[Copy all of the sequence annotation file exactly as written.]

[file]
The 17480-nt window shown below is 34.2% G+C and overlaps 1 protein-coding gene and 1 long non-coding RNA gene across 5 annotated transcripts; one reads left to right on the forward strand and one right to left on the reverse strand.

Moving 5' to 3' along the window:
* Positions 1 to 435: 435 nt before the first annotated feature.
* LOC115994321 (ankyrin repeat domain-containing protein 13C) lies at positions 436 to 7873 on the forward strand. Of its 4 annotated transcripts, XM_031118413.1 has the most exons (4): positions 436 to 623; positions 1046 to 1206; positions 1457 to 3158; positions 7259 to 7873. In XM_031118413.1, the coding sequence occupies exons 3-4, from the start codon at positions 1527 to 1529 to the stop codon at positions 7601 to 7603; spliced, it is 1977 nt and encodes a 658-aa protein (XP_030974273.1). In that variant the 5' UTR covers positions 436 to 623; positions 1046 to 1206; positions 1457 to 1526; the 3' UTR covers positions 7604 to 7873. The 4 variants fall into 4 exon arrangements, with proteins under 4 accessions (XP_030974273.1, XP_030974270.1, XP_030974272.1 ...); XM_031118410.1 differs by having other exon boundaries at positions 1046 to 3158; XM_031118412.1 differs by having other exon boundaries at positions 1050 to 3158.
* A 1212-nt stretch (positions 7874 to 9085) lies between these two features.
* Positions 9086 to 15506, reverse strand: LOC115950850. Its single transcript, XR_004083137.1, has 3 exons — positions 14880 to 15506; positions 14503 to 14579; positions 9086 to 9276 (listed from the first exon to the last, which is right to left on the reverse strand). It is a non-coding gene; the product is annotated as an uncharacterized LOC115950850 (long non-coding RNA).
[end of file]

The 17480-nt window shown below is 34.2% G+C and overlaps 1 protein-coding gene and 1 long non-coding RNA gene across 5 annotated transcripts; one reads left to right on the forward strand and one right to left on the reverse strand.

Moving 5' to 3' along the window:
* Positions 1 to 435: 435 nt before the first annotated feature.
* LOC115994321 (ankyrin repeat domain-containing protein 13C) lies at positions 436 to 7873 on the forward strand. Of its 4 annotated transcripts, XM_031118413.1 has the most exons (4): positions 436 to 623; positions 1046 to 1206; positions 1457 to 3158; positions 7259 to 7873. In XM_031118413.1, the coding sequence occupies exons 3-4, from the start codon at positions 1527 to 1529 to the stop codon at positions 7601 to 7603; spliced, it is 1977 nt and encodes a 658-aa protein (XP_030974273.1). In that variant the 5' UTR covers positions 436 to 623; positions 1046 to 1206; positions 1457 to 1526; the 3' UTR covers positions 7604 to 7873. The 4 variants fall into 4 exon arrangements, with proteins under 4 accessions (XP_030974273.1, XP_030974270.1, XP_030974272.1 ...); XM_031118410.1 differs by having other exon boundaries at positions 1046 to 3158; XM_031118412.1 differs by having other exon boundaries at positions 1050 to 3158.
* A 1212-nt stretch (positions 7874 to 9085) lies between these two features.
* Positions 9086 to 15506, reverse strand: LOC115950850. Its single transcript, XR_004083137.1, has 3 exons — positions 14880 to 15506; positions 14503 to 14579; positions 9086 to 9276 (listed from the first exon to the last, which is right to left on the reverse strand). It is a non-coding gene; the product is annotated as an uncharacterized LOC115950850 (long non-coding RNA).